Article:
It will be clear in the next 48 hours if Canada wishes to remain a part in the updated North American Free Trade Agreement (NAFTA) deal between Mexico and the United States, Mexican Economy Minister Ildefonso Guajardo said on Friday.
"In the coming 48 hours, we will learn if we go ahead with the text of the trilateral agreement or it would be necessary to introduce the text on the bilateral understanding (between Mexico and the United States) and to determine the legal actions required to ensure the possibility of switching to the trilateral framework after it," Sputnik quoted Guajardo as saying, when he made the comments to his fellow lawmakers. Earlier on Friday, Mexican President-elect Andres Manuel Lopez Obrador had said that Canadian Prime Minister Justin Trudeau had requested him to play a mediating role in resolving the stalled NAFTA talks between Ottawa and Washington, to which Obrador agreed. Obrador, who is slated to take office from December 1, asserted that the reworked deal should be trilateral. In August, US President Donald Trump had announced that he would be "terminating" the NAFTA deal and would rename the new treaty as the "United States-Mexico Trade Agreement," after the two countries reached an understanding during their trade talks.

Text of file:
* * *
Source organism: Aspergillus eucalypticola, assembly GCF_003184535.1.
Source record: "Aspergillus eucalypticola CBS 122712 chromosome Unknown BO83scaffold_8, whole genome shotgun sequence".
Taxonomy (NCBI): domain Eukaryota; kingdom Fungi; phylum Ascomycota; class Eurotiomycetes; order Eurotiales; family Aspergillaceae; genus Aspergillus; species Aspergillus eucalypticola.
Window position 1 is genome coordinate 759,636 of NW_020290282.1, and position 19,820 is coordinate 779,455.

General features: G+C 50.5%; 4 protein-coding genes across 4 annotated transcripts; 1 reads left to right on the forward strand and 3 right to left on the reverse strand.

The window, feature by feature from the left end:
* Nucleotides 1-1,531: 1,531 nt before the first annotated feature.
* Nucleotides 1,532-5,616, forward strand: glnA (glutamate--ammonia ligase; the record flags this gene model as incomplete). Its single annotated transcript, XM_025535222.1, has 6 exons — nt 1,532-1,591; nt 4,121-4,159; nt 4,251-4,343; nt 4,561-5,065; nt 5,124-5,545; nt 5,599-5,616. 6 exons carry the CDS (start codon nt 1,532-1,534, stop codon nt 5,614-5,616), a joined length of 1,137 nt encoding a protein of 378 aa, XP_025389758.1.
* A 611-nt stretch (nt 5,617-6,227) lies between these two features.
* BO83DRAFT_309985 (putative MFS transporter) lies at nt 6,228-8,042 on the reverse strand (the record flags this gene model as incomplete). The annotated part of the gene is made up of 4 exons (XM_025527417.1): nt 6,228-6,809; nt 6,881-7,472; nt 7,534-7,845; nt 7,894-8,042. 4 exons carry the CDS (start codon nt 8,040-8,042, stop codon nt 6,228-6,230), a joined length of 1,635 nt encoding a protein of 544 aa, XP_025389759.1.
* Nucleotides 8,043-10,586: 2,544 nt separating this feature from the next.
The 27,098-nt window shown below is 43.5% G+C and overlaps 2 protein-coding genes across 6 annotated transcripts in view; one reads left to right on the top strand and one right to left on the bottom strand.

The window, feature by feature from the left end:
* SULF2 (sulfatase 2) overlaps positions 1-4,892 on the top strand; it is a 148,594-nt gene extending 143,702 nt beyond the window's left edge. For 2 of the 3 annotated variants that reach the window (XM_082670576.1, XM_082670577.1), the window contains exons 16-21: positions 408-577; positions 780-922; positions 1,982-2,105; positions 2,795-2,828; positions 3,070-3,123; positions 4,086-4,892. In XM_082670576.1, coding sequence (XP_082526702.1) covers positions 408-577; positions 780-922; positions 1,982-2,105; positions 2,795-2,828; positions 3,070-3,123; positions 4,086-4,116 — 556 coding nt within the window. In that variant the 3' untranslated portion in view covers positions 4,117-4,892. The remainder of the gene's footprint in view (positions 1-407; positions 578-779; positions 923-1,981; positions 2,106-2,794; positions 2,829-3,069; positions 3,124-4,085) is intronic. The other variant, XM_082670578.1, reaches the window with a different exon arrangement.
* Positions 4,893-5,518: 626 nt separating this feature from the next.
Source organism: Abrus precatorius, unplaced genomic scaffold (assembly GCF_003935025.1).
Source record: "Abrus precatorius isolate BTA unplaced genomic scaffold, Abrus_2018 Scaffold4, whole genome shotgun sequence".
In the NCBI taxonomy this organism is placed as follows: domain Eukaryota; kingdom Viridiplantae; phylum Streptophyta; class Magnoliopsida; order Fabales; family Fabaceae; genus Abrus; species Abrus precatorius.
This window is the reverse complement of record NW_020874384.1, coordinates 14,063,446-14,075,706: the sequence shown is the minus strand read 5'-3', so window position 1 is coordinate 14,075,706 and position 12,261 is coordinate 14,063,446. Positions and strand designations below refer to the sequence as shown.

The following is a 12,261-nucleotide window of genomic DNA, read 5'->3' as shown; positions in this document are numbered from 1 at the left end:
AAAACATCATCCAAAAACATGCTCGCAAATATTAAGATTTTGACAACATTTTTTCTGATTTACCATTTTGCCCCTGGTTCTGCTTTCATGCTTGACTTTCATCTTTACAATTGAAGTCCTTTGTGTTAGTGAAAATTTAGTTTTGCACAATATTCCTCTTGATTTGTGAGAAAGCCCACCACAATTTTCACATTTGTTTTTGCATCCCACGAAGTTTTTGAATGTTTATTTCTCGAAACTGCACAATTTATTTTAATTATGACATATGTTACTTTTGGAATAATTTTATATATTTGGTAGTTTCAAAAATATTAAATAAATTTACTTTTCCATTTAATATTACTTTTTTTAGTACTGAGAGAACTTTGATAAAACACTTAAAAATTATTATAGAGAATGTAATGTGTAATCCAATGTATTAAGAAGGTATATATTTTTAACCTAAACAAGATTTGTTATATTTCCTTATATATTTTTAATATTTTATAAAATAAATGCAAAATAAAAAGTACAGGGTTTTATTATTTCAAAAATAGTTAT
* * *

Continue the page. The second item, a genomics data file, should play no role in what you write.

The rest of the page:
He termed it a "win-win situation" for the Americans. The NAFTA deal was signed by Canada, Mexico and the US, creating a trilateral trade bloc in North America, which came into force on January 1, 1994.
Trump has been deriding the NAFTA, claiming it was the "worst ever deal" and hurt the interests of the American manufacturers. Washington and Mexico City were due to release the text of their trade agreement on Friday, which could pressurise Ottawa to join its partners in the updated trade pact.